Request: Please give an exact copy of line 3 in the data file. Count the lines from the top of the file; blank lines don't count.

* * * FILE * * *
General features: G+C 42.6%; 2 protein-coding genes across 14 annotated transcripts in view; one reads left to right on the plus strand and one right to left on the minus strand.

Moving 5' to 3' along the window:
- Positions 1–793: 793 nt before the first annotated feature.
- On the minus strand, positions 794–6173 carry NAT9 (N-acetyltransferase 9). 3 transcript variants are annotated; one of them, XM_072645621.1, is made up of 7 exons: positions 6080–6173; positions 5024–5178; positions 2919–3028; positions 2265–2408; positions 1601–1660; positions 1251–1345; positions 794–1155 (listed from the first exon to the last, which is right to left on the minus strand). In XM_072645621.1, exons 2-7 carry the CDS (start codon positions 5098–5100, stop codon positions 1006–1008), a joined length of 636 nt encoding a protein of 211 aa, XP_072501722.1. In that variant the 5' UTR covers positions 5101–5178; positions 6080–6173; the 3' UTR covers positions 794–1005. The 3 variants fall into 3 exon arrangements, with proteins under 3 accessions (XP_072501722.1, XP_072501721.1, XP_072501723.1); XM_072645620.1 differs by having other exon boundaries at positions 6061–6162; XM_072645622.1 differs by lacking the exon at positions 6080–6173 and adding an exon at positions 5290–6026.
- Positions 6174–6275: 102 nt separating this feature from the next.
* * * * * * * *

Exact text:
- Positions 1–793: 793 nt before the first annotated feature.